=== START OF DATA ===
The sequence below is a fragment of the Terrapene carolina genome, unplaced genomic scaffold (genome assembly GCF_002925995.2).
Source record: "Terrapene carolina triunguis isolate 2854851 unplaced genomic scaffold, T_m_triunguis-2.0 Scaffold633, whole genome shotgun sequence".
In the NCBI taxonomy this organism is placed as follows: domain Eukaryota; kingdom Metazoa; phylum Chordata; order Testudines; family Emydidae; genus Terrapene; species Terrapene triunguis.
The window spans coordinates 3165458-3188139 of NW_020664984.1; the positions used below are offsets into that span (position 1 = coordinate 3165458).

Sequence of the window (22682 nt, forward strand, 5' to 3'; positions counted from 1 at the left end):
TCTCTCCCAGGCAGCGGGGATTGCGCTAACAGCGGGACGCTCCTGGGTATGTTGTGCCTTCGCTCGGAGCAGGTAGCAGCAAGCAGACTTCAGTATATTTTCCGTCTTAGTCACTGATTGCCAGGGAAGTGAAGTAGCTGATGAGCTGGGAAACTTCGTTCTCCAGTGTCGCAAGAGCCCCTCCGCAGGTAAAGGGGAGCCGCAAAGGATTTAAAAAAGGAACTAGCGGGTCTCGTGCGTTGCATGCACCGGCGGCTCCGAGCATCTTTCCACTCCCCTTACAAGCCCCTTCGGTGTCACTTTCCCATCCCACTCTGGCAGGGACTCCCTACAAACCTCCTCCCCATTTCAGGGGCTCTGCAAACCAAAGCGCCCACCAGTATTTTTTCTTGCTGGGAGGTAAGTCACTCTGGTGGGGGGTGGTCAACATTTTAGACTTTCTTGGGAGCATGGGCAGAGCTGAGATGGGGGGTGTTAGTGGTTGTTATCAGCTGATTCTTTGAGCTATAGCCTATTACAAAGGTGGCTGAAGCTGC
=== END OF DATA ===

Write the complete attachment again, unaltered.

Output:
The sequence below is a fragment of the Terrapene carolina genome, unplaced genomic scaffold (genome assembly GCF_002925995.2).
Source record: "Terrapene carolina triunguis isolate 2854851 unplaced genomic scaffold, T_m_triunguis-2.0 Scaffold633, whole genome shotgun sequence".
In the NCBI taxonomy this organism is placed as follows: domain Eukaryota; kingdom Metazoa; phylum Chordata; order Testudines; family Emydidae; genus Terrapene; species Terrapene triunguis.
The window spans coordinates 3165458-3188139 of NW_020664984.1; the positions used below are offsets into that span (position 1 = coordinate 3165458).

Sequence of the window (22682 nt, forward strand, 5' to 3'; positions counted from 1 at the left end):
TCTCTCCCAGGCAGCGGGGATTGCGCTAACAGCGGGACGCTCCTGGGTATGTTGTGCCTTCGCTCGGAGCAGGTAGCAGCAAGCAGACTTCAGTATATTTTCCGTCTTAGTCACTGATTGCCAGGGAAGTGAAGTAGCTGATGAGCTGGGAAACTTCGTTCTCCAGTGTCGCAAGAGCCCCTCCGCAGGTAAAGGGGAGCCGCAAAGGATTTAAAAAAGGAACTAGCGGGTCTCGTGCGTTGCATGCACCGGCGGCTCCGAGCATCTTTCCACTCCCCTTACAAGCCCCTTCGGTGTCACTTTCCCATCCCACTCTGGCAGGGACTCCCTACAAACCTCCTCCCCATTTCAGGGGCTCTGCAAACCAAAGCGCCCACCAGTATTTTTTCTTGCTGGGAGGTAAGTCACTCTGGTGGGGGGTGGTCAACATTTTAGACTTTCTTGGGAGCATGGGCAGAGCTGAGATGGGGGGTGTTAGTGGTTGTTATCAGCTGATTCTTTGAGCTATAGCCTATTACAAAGGTGGCTGAAGCTGC